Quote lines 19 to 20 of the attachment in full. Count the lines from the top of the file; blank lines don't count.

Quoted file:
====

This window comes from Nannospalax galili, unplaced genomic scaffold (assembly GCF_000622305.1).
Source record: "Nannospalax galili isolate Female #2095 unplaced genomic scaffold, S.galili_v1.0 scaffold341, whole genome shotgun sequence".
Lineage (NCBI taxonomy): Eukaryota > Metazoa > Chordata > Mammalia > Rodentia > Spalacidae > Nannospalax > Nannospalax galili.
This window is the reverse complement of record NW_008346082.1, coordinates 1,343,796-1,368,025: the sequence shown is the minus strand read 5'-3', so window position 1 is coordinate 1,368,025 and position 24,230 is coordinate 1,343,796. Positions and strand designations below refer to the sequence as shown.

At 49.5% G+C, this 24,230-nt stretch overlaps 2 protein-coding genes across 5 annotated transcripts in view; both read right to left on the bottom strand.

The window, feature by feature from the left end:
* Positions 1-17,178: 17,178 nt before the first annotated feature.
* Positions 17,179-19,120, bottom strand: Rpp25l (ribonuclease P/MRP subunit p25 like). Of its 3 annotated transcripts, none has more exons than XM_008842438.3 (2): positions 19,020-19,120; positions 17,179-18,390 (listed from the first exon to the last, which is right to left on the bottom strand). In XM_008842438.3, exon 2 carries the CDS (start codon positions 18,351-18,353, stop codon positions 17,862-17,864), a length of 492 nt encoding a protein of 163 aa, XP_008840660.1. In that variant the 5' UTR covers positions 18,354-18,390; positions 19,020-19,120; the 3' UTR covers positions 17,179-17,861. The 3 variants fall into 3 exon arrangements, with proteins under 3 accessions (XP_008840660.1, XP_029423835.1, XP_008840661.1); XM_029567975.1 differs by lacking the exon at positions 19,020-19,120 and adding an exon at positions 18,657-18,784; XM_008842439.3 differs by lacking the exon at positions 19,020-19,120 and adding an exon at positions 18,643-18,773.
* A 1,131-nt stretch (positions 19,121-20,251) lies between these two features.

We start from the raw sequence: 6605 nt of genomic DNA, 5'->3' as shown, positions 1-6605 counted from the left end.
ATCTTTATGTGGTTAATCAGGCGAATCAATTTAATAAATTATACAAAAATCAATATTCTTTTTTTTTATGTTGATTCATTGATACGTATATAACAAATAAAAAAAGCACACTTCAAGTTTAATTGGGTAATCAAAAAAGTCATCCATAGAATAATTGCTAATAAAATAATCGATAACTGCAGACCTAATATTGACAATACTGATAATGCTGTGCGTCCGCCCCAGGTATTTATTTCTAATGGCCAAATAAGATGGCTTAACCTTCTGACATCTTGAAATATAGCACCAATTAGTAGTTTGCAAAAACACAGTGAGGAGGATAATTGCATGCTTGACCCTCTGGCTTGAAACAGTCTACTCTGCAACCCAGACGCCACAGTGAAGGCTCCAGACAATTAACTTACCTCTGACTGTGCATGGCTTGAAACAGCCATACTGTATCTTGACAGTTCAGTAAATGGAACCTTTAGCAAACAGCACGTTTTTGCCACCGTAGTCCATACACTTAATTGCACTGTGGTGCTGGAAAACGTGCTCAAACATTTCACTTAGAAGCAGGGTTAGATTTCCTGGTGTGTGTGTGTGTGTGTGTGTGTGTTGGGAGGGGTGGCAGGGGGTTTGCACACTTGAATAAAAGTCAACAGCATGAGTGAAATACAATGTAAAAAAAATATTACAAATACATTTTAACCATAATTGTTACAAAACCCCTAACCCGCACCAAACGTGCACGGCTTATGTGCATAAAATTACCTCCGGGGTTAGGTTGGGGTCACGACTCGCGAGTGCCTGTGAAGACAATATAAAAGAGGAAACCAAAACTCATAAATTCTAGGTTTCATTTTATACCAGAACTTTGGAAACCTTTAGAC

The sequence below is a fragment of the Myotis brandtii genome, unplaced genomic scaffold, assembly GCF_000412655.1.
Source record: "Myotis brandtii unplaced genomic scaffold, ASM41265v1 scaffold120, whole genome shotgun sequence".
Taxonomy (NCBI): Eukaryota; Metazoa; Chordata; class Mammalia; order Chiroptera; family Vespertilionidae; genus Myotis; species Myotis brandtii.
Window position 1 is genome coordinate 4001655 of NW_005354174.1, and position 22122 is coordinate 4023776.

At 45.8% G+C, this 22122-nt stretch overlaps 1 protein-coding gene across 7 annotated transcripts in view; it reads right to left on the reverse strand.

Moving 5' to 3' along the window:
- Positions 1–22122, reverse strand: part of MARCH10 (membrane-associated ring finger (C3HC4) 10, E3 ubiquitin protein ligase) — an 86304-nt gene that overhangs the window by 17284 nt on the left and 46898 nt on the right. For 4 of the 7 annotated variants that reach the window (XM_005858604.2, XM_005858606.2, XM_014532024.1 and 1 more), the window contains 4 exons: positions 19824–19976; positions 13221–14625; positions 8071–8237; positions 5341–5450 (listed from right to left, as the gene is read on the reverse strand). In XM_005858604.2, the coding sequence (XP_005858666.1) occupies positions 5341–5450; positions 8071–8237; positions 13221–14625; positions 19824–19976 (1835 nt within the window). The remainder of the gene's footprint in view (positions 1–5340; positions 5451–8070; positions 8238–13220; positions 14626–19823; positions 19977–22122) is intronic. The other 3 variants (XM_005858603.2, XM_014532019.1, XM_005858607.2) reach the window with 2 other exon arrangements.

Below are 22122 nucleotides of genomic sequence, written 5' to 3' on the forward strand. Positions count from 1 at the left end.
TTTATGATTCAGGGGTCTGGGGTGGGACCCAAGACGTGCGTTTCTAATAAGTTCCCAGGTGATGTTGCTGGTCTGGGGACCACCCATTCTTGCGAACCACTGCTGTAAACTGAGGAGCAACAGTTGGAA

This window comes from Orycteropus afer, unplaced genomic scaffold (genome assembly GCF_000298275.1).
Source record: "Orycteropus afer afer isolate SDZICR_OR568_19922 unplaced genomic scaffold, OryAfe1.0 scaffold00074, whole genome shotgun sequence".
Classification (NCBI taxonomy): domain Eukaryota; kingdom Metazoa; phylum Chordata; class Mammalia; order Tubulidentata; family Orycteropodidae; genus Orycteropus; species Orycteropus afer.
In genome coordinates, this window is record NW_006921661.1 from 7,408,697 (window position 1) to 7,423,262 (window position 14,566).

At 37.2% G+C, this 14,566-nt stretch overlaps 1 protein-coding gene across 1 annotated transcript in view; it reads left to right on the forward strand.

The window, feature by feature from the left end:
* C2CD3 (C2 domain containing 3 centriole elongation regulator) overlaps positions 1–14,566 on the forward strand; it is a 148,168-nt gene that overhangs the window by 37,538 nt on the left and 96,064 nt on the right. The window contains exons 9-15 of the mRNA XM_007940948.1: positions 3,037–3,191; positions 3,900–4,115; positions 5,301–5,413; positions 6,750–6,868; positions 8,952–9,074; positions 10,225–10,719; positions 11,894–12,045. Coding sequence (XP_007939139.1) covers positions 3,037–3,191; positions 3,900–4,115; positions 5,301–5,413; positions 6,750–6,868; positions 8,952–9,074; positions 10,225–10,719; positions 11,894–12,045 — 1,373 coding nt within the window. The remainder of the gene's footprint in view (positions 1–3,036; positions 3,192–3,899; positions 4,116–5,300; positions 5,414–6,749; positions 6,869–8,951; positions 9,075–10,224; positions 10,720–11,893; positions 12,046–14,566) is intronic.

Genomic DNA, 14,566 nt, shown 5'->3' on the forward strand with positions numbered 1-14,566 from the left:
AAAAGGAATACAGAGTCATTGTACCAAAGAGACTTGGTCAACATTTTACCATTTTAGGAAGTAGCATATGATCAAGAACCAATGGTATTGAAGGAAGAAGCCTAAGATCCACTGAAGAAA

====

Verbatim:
Below are 22122 nucleotides of genomic sequence, written 5' to 3' on the forward strand. Positions count from 1 at the left end.
TTTATGATTCAGGGGTCTGGGGTGGGACCCAAGACGTGCGTTTCTAATAAGTTCCCAGGTGATGTTGCTGGTCTGGGGACCACCCATTCTTGCGAACCACTGCTGTAAACTGAGGAGCAACAGTTGGAA